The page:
Jaffrey in her turn gently mocked the Hindutva brigade's claims to historical sanction, and rounded off with the eminently quotable: "Build Ram in your hearts because if he is there, it little matters where else he is."
And Tharoor rounded off by talking of his increasing headache - to wit, maintaining the peace.
From that point on, all four performers blended literature and dramatics into an escalating tale of Hindu belligerence and Muslim angst, mixed with the attempts by Authority in the form of the DM and the cop to restore peace.
The production was full of lines of startling eloquence, with Jaffrey drawing the most laughter, and applause when she defined the temple agitation as "The reclaiming of history by those who believe that at one point they had been written out of the script" or when she pointed out that it was Islam, in a way, that had led to the nationwide resurgence of Ram as an object of veneration, saying, "The role of Islam in the sanctification of Ram is a PhD thesis someone should do - provided he or she is adequately insured."
But Azmi proved the scene-stealer. At one point, as the tension built, Azmi as Ram Charan Gupta told of preparations for the next morning's Ram Shila procession in the town of Zalilgarh, where the action of the novel is set. Of how two youths painting slogans on the wall were set upon by two Muslim youths, attacked with knives and hacked.
As Azmi spoke, her voice trembled with the startled surprise of the two young Hindus, blazed with the anger of the Muslim attackers, turned hoarse and broke in anguish as the attack put the victims down in a pool of their own blood, and throbbed with raw emotion bordering on tears as she spoke of how one of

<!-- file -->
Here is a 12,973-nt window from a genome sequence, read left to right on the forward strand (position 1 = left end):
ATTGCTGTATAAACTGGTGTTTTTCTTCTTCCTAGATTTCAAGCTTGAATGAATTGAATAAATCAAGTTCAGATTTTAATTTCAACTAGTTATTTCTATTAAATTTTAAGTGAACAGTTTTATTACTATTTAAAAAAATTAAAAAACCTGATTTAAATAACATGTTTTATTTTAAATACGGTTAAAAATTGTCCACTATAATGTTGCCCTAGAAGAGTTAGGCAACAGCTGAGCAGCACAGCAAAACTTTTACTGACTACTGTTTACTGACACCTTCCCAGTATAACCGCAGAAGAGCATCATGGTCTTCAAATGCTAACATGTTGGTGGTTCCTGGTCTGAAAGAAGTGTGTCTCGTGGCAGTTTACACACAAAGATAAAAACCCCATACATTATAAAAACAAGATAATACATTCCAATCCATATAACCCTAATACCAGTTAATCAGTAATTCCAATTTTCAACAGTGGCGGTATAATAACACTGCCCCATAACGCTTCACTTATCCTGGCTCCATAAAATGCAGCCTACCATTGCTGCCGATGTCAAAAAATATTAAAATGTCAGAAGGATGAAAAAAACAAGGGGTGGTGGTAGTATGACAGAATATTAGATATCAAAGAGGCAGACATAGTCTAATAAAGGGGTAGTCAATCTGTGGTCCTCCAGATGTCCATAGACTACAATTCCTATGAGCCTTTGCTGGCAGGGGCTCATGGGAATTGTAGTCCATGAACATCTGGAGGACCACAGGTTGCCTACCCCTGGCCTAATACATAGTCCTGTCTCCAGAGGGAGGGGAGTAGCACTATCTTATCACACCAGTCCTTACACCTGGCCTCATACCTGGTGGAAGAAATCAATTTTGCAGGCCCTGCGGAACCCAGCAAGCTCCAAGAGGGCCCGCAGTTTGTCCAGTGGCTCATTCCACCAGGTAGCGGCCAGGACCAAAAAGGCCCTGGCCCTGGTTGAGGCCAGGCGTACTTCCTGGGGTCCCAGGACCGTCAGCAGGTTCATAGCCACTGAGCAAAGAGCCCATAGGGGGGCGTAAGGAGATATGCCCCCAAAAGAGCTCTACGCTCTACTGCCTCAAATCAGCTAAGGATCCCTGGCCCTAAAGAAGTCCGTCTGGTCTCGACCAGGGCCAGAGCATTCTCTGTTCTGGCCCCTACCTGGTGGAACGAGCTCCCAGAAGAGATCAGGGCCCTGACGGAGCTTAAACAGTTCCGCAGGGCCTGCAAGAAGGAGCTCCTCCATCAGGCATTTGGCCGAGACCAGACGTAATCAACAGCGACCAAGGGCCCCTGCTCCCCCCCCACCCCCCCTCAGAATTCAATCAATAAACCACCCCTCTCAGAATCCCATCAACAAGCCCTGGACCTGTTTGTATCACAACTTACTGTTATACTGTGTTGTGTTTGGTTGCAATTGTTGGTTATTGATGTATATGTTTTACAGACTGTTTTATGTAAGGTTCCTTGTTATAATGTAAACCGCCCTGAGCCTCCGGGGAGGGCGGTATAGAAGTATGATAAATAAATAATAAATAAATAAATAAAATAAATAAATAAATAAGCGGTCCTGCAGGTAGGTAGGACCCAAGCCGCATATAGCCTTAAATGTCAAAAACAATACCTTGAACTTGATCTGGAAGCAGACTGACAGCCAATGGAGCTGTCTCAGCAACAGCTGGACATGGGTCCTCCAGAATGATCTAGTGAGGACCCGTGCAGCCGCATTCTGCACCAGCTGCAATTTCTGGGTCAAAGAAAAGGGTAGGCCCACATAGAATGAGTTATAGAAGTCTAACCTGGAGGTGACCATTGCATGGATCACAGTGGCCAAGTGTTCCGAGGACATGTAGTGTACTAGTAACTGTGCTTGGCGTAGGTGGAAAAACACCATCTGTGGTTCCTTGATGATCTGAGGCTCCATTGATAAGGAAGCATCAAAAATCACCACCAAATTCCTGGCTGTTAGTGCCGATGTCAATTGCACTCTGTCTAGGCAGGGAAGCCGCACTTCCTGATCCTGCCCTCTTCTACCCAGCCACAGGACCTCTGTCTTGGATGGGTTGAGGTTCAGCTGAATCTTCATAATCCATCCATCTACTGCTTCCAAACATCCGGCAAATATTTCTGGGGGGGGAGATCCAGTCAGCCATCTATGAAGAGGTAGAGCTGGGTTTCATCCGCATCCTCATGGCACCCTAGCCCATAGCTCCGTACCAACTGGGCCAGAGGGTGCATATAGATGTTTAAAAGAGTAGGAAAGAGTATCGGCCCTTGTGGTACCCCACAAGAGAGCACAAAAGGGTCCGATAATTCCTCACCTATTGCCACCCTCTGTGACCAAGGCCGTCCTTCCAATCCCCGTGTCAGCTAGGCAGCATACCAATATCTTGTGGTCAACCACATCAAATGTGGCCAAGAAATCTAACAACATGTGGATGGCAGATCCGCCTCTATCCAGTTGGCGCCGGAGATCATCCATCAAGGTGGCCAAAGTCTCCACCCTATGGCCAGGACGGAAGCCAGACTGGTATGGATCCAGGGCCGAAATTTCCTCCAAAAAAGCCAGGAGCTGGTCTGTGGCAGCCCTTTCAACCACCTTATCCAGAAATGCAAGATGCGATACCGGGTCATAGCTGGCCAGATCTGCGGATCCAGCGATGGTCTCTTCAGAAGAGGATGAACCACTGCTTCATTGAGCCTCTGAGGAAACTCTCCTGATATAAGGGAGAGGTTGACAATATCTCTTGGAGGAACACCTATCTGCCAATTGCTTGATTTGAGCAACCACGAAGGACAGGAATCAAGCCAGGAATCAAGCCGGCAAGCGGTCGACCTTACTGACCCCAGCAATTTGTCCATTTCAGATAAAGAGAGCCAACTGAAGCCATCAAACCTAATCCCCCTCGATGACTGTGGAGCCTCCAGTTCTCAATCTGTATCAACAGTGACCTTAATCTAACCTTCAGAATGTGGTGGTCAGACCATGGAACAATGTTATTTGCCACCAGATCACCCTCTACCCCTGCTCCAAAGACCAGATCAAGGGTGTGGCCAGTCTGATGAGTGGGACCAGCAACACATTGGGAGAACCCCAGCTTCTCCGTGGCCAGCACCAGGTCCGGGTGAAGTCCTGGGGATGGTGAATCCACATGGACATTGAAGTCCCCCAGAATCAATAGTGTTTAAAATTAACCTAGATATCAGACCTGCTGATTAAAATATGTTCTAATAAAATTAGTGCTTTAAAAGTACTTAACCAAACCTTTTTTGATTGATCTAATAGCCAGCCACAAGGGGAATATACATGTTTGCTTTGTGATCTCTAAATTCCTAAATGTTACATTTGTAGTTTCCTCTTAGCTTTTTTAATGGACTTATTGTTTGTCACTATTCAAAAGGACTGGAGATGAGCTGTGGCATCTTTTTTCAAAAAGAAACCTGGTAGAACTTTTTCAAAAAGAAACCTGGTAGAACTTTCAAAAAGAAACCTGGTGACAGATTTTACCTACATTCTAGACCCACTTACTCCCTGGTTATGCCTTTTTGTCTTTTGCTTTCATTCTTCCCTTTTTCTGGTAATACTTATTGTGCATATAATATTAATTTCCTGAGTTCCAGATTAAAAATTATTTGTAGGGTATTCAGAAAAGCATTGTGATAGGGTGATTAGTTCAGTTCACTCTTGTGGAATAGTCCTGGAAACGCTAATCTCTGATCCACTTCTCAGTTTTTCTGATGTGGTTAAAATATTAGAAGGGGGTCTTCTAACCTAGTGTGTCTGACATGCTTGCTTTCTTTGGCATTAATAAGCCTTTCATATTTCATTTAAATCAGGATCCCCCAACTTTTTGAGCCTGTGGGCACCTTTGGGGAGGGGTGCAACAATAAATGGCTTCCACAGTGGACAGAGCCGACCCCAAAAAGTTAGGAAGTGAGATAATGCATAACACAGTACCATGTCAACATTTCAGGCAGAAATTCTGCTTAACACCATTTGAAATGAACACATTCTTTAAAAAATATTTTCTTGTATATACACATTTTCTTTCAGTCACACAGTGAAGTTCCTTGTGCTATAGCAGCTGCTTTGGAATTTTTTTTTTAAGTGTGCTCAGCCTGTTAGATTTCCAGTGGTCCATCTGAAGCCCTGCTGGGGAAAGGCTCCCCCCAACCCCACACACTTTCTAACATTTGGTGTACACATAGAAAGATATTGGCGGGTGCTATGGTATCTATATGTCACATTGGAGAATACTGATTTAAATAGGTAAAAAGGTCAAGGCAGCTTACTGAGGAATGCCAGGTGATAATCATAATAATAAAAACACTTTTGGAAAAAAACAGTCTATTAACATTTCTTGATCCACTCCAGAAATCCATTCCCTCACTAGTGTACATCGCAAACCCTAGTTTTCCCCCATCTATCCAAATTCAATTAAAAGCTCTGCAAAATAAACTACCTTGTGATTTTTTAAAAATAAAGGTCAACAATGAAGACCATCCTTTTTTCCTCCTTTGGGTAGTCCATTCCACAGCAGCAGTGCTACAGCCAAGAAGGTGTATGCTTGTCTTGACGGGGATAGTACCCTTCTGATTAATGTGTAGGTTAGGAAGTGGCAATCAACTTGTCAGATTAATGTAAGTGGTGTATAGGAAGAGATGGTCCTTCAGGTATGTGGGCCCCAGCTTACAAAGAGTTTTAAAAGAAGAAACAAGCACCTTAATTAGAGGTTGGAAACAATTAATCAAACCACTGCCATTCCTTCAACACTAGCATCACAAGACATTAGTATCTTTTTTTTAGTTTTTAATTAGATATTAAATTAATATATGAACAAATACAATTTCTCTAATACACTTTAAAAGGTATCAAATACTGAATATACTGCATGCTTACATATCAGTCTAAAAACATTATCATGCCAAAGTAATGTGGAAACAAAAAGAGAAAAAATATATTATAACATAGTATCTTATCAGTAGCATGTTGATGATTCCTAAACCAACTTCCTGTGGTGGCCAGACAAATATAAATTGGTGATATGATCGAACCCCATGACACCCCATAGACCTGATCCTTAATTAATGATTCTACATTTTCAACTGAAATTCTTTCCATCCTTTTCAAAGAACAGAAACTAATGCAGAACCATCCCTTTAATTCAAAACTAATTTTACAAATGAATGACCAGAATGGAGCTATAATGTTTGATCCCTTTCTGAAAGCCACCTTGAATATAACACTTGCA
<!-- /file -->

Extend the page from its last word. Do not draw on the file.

the boys, slated to get married within a month, had his face crudely disfigured.
Sans props, sans makeup, sans a helpful director standing in the wings yelling 'Cut!' till she got it inch perfect, Azmi yet produced a moment of high, gripping drama.
And Tharoor acknowledged her virtuosity when, in the question-answer session following the reading, he spoke of how Azmi had performed the role of Hindu fundamentalist, espousing the character's views "with such fervour that for a moment, even I was convinced!"
The performers built up towards the inevitable denouement - the riots and the bloodshed that followed in the wake of the Ram Shila processions. And ended with a retelling of an old Hindu tale relating to one man's quest for truth and his ultimate discovery that Truth is, ultimately, what you make of it.
The evening had begun with a bow to the secular ethos, when Ishita Ganguly sang 'Raghupathi Raghava Raja Ram', segueing immediately into 'Allah ho..." It ended with Azmi reading a poem of rare eloquence by her recently departed father, the poet and lyricist Kaifi Azmi.
Inside, people ignored the organisers' repeated pleas to vacate in order that the auditorium could be shut down for the night and queued up to shake hands with the four performers, and with the director.
Outside, where three hours earlier a motley crowd had hung around, brandishing signs reading 'Shabana is a Communist, deport her!' and 'Shabana has not condemned the ethnic cleansing of Hindus and Sikhs in Kashmir', there was silence. And peace.
And in between the energized atmosphere inside and the silence outside, you were left with a thought: What if, one day in our country, they threw a riot - and nobody came?
Excerpts from the Question and Answer Session
Back to top
Tell us what you think of this report